Spanish ship Santísima Trinidad
Name: Nuestra Señora de la Santísima Trinidad
Builder: Mateo Mullan
Launched: Havana, Cuba, 3 March 1769
Homeport: Cadiz, Spain
Santísima Trinidad (officially named Nuestra Señora de la Santísima Trinidad by royal order on 12 March 1768, nicknamed La Real, sometimes confused with the galleon Santísima Trinidad y Nuestra Señora del Buen Fin) was a Spanish first-rate ship of the line with 112 guns. This was increased in 1795/96 to 130 guns by closing in the spar deck between the quarterdeck and forecastle, and around 1802 to 140 guns, thus creating what was in effect a continuous fourth gundeck although the extra guns added were actually relatively small. She was the heaviest-armed ship in the world when rebuilt, and bore the most guns of any ship of the line outfitted in the Age of Sail.
She was built at Havana, Cuba, to a design by Irish naval architect Matthew Mullan (domiciled in Spain under the name Mateo Mullán) and launched in 1769 as a 112-gun three-decker (some sources say 116 or even 120 guns). She was considerably larger than her British contemporary Victory and somewhat bigger than the French Bretagne.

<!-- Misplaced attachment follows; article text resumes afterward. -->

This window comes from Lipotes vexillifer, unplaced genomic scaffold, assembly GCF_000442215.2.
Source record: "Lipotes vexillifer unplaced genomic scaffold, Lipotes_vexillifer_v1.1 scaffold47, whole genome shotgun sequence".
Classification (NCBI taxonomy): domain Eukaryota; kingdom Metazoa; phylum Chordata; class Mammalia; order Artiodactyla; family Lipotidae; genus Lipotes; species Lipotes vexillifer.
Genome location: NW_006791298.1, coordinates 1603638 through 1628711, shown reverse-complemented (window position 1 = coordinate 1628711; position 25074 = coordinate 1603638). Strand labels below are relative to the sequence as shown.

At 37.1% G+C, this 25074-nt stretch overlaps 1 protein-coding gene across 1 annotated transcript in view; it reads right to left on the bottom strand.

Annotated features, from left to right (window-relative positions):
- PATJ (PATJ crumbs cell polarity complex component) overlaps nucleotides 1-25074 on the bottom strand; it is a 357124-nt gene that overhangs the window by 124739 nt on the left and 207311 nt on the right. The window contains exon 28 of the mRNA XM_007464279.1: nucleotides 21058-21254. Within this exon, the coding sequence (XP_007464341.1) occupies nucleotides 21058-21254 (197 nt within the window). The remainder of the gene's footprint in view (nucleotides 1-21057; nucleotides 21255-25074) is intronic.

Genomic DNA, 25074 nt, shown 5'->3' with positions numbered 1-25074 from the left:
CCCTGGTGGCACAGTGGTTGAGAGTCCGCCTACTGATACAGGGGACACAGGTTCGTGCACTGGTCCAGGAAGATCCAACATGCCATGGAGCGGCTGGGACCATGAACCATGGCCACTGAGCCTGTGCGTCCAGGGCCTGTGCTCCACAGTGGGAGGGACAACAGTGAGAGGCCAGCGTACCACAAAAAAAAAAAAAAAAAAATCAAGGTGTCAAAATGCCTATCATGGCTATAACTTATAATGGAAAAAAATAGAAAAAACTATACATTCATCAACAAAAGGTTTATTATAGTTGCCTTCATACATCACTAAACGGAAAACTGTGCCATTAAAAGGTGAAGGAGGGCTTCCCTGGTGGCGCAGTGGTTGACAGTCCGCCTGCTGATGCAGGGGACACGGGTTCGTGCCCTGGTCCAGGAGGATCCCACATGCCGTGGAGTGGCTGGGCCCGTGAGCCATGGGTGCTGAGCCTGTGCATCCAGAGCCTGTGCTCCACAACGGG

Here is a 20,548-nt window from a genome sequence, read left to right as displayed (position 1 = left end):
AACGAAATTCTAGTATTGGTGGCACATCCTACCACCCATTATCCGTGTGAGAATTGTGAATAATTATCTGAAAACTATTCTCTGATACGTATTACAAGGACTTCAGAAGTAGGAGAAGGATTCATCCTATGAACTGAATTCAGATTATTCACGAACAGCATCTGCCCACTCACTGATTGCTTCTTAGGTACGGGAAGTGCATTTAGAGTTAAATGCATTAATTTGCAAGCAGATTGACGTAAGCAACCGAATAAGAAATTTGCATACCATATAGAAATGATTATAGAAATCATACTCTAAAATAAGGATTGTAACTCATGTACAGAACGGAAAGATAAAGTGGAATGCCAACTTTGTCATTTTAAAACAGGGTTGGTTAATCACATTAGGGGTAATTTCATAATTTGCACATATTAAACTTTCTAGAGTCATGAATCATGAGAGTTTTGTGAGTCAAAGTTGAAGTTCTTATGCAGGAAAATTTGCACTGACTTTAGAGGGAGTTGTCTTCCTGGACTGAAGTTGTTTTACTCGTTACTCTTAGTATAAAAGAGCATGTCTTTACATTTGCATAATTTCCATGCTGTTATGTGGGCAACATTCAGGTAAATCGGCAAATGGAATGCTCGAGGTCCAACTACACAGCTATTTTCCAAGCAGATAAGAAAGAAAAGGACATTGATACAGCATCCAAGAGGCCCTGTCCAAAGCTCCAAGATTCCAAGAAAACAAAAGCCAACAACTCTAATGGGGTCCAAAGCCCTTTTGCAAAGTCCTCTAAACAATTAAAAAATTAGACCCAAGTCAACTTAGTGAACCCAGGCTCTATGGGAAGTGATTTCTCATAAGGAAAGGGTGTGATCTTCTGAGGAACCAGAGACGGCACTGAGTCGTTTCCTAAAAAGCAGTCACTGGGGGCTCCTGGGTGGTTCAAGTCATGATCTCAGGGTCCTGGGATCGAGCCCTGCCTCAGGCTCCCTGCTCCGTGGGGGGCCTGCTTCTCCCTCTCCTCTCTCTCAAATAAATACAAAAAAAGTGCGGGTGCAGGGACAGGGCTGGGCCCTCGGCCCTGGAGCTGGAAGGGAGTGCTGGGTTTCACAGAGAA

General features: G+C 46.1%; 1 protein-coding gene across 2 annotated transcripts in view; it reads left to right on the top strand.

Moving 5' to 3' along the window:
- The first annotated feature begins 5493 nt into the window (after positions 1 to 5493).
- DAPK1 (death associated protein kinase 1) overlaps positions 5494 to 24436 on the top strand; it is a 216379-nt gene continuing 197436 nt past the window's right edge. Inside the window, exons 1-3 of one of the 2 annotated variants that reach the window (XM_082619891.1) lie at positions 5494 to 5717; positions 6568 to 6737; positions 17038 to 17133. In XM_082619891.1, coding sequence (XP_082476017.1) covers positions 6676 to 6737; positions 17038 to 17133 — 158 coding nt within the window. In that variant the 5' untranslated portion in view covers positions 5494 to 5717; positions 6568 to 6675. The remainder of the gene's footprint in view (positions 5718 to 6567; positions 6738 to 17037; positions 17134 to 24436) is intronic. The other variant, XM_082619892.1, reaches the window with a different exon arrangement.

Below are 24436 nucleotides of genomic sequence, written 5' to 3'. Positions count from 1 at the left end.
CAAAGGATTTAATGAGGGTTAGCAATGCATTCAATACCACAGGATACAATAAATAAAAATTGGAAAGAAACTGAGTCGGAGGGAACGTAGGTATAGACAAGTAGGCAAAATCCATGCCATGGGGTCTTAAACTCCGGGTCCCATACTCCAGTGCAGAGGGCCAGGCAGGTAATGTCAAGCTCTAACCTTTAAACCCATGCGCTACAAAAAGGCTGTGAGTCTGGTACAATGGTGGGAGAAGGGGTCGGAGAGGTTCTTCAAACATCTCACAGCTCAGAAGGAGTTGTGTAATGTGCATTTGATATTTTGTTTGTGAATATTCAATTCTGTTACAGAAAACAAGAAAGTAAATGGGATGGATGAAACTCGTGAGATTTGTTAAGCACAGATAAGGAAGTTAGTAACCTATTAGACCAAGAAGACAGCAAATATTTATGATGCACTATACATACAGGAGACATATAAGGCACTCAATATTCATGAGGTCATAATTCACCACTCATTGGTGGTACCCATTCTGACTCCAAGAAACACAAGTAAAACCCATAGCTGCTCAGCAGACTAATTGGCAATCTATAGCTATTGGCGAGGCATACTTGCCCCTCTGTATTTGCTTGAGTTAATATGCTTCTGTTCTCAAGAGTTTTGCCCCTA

There is no complete plan of the ship in existence,[dubious – discuss] but there are of the 112-gun ship from 1765, from which the original dimensions of the ship may be found. Here, the units of length are the Spanish Burgos foot (27.86 cm) and the SI meter (100 cm), respectively: length = 2132⁄3 (59.53); keel = 1825⁄12 (50.82); beam = 573⁄4 (16.09); draught = 2811⁄12 (8.06)
She was reputed to be the largest warship in the world, for which she was nicknamed El Escorial de los mares by the Spanish, until surpassed in sheer size by the new type French 120-gun ships such as Ocean (1790) and Orient (1791). In 1795, her forecastle was joined to her quarterdeck to create a fourth deck containing a battery of eight pounder guns, giving her a total of 140 guns.